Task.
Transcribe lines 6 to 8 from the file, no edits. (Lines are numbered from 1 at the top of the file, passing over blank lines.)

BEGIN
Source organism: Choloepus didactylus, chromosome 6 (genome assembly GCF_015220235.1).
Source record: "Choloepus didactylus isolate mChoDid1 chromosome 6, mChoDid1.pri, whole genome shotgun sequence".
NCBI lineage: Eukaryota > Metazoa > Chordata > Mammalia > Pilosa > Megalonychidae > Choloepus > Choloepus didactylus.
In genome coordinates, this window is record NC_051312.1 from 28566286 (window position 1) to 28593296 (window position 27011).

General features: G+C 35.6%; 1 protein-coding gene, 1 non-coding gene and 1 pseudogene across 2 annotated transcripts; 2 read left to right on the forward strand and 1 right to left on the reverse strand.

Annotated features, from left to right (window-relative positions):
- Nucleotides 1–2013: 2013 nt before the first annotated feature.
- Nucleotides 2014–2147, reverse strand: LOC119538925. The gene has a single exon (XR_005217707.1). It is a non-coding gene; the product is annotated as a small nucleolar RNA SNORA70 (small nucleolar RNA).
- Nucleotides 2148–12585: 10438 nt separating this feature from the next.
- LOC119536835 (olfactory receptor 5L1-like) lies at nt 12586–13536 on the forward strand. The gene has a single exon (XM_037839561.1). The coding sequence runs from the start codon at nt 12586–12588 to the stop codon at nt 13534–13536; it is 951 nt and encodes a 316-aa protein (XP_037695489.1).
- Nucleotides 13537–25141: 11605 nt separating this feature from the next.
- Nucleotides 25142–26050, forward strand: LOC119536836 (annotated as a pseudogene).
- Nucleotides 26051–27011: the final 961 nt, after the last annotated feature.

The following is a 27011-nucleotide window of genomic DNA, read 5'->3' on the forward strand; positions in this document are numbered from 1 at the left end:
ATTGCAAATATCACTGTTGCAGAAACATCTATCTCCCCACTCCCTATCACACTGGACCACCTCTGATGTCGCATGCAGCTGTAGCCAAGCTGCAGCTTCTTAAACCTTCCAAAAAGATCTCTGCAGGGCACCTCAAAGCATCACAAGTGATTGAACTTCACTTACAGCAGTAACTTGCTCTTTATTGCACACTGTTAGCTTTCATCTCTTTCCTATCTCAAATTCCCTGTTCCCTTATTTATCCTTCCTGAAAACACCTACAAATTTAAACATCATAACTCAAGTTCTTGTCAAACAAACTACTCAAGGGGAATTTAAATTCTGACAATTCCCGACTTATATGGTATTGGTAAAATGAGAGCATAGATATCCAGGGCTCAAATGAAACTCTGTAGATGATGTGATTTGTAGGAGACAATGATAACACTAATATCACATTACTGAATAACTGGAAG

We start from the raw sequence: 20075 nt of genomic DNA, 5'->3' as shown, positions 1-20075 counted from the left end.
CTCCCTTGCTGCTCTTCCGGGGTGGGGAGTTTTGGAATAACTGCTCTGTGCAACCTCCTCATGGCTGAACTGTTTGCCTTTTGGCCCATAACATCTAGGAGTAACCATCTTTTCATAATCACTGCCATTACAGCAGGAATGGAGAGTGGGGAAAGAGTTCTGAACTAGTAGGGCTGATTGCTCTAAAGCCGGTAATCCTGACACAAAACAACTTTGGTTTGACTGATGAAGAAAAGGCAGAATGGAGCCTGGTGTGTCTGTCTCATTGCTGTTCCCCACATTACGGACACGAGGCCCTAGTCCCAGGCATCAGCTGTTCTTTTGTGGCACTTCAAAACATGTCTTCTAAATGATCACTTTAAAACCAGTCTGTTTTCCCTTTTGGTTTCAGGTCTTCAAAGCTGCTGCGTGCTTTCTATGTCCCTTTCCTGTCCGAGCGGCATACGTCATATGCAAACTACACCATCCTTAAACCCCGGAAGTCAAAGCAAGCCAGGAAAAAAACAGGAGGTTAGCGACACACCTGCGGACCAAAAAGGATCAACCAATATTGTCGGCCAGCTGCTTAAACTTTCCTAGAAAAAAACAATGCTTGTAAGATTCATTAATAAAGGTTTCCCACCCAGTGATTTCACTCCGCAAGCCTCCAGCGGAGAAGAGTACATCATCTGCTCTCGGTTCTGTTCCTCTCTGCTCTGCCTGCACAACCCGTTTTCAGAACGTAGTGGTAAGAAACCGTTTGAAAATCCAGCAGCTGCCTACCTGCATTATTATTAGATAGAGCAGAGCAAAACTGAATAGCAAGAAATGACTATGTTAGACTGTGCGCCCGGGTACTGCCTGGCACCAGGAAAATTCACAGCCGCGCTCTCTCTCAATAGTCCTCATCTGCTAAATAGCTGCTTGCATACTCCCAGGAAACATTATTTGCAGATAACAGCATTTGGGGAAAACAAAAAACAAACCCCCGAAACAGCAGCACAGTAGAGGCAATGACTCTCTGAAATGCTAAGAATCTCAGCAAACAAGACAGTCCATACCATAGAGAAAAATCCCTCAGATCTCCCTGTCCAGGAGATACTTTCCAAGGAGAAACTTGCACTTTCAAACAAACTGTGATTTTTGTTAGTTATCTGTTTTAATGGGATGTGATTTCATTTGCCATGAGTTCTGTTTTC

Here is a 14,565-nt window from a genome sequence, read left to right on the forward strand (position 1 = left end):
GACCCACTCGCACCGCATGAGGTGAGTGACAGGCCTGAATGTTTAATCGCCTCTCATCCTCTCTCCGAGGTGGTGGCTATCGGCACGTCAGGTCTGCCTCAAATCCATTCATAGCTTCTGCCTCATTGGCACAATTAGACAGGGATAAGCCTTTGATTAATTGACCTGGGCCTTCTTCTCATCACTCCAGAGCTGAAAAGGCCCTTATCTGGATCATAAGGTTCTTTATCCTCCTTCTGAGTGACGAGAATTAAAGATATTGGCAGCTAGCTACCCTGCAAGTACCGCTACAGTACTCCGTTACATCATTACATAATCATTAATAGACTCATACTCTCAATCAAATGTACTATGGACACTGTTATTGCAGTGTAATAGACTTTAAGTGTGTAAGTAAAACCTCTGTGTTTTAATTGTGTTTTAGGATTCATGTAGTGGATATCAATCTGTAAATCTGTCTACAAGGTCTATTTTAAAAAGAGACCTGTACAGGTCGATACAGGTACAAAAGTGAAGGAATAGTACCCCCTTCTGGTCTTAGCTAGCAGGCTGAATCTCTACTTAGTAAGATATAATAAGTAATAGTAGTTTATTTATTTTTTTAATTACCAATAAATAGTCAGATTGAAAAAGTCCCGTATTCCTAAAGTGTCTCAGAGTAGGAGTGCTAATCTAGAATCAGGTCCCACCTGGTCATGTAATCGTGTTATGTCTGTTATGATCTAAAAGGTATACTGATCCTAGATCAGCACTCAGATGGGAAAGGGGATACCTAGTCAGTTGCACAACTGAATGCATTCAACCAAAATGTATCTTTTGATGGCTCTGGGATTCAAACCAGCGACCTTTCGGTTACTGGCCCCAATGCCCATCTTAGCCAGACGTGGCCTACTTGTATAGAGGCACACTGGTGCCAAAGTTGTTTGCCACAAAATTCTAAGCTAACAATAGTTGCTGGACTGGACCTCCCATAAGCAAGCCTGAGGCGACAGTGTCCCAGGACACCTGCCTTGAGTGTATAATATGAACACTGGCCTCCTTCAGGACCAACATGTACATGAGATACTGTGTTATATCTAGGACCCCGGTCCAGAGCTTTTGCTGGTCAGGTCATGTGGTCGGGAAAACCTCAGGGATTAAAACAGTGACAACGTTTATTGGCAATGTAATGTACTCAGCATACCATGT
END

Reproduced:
Annotated features, from left to right (window-relative positions):
- Nucleotides 1–2013: 2013 nt before the first annotated feature.
- Nucleotides 2014–2147, reverse strand: LOC119538925. The gene has a single exon (XR_005217707.1). It is a non-coding gene; the product is annotated as a small nucleolar RNA SNORA70 (small nucleolar RNA).